# Poker hand, 2 suits exactly

• hallwayantics
SH and adding some number of diamonds and clubs. So every hand is counted in this way, but some are counted more than once. Consider SHD and SHC. The hand made up of the first three spades and the last two diamonds is counted once when you use SHD, but it's counted again when you use SHC. So the number of hands with exactly two suits is less than this number.

#### hallwayantics

Hi was hoping someone out there could help me out with this problem.

http://en.wikipedia.org/wiki/Poker_probability

I have looked over the poker probability wiki page, but I cannot figure out this homework problem:

"What is the probability that the hand dealt contains exactly two suits?"

I can justify several different approaches ... but that just means I'm wrong.

1)

(4 C 2) * ( (26 C 5) - 2*(13 C 5) )

ie choose two suits, then from those 26 cards choose 5. Now subtract the two flush hands.

2)

(4 C 2)(26 C 5) - (4 C 1)(13 C 5)

ie get the number of hands with at most two suits then subtract the number of flush hands. (4 C 1)(13 C 5) is the number of flush hands in poker.

3)

(4 C 2)(26 C 5)

JMM

hallwayantics said:
Hi was hoping someone out there could help me out with this problem.

http://en.wikipedia.org/wiki/Poker_probability

I have looked over the poker probability wiki page, but I cannot figure out this homework problem:

"What is the probability that the hand dealt contains exactly two suits?"

I can justify several different approaches ... but that just means I'm wrong.

1)

(4 C 2) * ( (26 C 5) - 2*(13 C 5) )

ie choose two suits, then from those 26 cards choose 5. Now subtract the two flush hands.

2)

(4 C 2)(26 C 5) - (4 C 1)(13 C 5)

ie get the number of hands with at most two suits then subtract the number of flush hands. (4 C 1)(13 C 5) is the number of flush hands in poker.

3)

(4 C 2)(26 C 5)

JMM

I'm not sure what you are doing, but shouldn't it go like this:

Looked at in any order--
The probability that a first card will be in one of the four suits is 1.
The probability that a second card will be in a different suit is (51-12)/51.
The probability that the third card will be in one of the two previous suits is (12+12)/50.
Fourth card 23/49.
Fifth card 22/48.

So the answer is 1 * 39/51 * 24/50 * 23/49 * 22/48.

hallwayantics said:
Hi was hoping someone out there could help me out with this problem. http://en.wikipedia.org/wiki/Poker_probability

I have looked over the poker probability wiki page, but I cannot figure out this homework problem:"What is the probability that the hand dealt contains exactly two suits?"

I can justify several different approaches ... but that just means I'm wrong.

1)

(4 C 2) * ( (26 C 5) - 2*(13 C 5) )

ie choose two suits, then from those 26 cards choose 5. Now subtract the two flush hands.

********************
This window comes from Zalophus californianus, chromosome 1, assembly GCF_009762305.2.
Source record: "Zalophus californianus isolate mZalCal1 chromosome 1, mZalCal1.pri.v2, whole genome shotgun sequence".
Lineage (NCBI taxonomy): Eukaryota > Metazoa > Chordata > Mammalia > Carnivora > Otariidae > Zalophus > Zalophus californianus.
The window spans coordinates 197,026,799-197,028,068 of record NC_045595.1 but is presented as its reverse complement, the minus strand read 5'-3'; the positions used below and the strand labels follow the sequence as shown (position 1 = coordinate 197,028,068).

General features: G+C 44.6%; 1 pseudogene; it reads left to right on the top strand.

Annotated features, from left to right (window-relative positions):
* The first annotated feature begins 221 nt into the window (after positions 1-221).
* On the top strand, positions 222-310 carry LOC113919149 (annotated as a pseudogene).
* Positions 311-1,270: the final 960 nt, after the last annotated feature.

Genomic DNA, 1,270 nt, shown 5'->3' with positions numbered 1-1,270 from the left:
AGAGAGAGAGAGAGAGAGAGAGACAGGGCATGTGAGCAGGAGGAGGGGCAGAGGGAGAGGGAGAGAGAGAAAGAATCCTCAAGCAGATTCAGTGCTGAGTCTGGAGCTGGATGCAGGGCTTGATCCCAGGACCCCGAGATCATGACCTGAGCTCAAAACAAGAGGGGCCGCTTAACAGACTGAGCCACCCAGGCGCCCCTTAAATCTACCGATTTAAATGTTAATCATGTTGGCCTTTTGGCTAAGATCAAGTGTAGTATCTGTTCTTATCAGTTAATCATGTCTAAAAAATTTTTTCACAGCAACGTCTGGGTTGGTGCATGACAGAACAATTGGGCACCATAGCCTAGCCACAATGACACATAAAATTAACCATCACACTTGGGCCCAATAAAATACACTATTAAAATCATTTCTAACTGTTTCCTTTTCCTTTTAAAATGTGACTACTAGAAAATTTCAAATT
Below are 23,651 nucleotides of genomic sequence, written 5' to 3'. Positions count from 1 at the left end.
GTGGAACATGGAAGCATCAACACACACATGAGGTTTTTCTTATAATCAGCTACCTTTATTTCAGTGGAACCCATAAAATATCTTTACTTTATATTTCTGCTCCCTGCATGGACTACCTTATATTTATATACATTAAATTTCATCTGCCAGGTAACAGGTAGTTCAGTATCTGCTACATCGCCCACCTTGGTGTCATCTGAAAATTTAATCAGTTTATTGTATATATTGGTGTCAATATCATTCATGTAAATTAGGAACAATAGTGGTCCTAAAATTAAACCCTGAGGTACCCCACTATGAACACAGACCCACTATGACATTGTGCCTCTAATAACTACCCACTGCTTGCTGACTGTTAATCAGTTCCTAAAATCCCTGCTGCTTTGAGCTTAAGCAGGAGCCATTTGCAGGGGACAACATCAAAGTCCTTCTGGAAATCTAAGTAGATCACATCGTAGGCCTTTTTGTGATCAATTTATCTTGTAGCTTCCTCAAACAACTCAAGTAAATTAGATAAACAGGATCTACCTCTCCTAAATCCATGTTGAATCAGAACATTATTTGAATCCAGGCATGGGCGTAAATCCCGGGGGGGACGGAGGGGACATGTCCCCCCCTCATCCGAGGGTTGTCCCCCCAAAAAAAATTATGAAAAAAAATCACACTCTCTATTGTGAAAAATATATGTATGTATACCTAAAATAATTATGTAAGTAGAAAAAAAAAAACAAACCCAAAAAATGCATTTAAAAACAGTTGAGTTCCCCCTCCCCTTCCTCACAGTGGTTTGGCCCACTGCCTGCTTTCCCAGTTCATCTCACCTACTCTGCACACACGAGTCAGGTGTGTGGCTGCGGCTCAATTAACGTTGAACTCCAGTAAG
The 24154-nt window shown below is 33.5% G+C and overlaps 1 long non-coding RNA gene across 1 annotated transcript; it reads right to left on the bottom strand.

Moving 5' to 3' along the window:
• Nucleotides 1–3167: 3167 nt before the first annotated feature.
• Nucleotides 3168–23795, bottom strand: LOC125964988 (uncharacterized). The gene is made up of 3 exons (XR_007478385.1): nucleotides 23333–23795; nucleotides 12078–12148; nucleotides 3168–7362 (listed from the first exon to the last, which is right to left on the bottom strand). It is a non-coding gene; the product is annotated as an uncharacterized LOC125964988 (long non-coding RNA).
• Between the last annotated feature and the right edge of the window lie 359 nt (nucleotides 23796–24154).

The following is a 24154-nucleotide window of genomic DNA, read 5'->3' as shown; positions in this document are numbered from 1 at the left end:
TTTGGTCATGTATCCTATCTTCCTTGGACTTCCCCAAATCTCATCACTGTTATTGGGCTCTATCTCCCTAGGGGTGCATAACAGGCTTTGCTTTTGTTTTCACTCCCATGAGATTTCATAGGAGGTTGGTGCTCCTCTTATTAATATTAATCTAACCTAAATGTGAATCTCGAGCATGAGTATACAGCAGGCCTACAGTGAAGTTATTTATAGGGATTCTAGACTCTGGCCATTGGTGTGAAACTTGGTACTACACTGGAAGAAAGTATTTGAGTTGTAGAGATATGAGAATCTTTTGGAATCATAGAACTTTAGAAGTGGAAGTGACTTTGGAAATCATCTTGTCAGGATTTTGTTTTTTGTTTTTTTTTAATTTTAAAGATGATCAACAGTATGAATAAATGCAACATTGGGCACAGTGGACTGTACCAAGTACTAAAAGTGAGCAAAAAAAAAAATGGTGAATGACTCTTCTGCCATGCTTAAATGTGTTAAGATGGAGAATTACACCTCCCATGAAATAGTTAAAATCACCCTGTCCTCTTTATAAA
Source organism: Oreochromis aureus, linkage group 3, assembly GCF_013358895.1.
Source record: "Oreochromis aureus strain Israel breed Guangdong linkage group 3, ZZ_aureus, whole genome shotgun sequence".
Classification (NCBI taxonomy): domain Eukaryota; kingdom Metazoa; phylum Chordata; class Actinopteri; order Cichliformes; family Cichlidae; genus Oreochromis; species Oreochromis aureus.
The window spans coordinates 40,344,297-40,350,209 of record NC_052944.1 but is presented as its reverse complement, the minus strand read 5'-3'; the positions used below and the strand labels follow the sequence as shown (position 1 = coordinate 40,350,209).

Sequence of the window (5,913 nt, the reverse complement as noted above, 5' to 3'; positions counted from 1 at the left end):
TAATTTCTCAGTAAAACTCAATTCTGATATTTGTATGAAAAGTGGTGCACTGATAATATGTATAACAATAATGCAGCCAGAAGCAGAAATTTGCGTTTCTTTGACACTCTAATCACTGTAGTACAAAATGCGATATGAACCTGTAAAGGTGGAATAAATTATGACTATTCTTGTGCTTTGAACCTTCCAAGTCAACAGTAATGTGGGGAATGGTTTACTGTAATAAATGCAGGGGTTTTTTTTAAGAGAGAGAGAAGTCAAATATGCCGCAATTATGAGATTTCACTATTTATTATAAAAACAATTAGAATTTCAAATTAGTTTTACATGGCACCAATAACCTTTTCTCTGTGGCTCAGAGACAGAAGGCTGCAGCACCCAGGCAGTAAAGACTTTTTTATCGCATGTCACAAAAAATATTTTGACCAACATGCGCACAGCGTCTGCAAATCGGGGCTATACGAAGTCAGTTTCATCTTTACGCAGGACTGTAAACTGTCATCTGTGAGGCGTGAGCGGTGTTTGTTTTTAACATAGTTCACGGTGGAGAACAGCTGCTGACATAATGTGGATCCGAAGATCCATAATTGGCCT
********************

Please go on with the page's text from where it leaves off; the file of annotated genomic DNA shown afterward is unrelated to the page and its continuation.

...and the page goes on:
This one gives the number of hands correctly.

2)

(4 C 2)(26 C 5) - (4 C 1)(13 C 5)

ie get the number of hands with at most two suits then subtract the number of flush hands. (4 C 1)(13 C 5) is the number of flush hands in poker.

This gives the number of hands incorrectly. The problem is that (4 C 2)(26 C 5) doesn't count the number of hands with at most two suits. Thank of it this way. You have 6 ways of picking two suits. You count all the hands made up of just those two suits.

But note, a spade flush gets counted 3 times in this method. It is counted for SD, SC and SH.

So the number hands with exactly two suits is given by the first method, which I calculate as 379236

Method three doesn't try to take proper account of the flush hands, so we'll just pretend it isn't there.

AC130Nav, your method isn't even close. For example, you don't consider cases where the first two cards are the same suit. The original question had the right idea.

Cheers -- sylas

PS. Welcome to physicsforums to you both!

Thank you, Sylas. The first answer is looking more and more correct to me.

I'm still not quite clear on why the second answer is no good...

It is counted for SD, SC and SH.​

I'm not sure what you mean by this. A flush in spades would mean only spades, why the Diamonds, Clubs, and Hearts?

@AC130

Yeah, that's why I linked to the wiki page, b/c there are different ways to approach probability but I like the nCr way of looking at it.
Thanks for the response.

sylas said:
This one gives the number of hands correctly.

This gives the number of hands incorrectly. The problem is that (4 C 2)(26 C 5) doesn't count the number of hands with at most two suits. Thank of it this way. You have 6 ways of picking two suits. You count all the hands made up of just those two suits.

But note, a spade flush gets counted 3 times in this method. It is counted for SD, SC and SH.

So the number hands with exactly two suits is given by the first method, which I calculate as 379236

Method three doesn't try to take proper account of the flush hands, so we'll just pretend it isn't there.

AC130Nav, your method isn't even close. For example, you don't consider cases where the first two cards are the same suit. The original question had the right idea.

Cheers -- sylas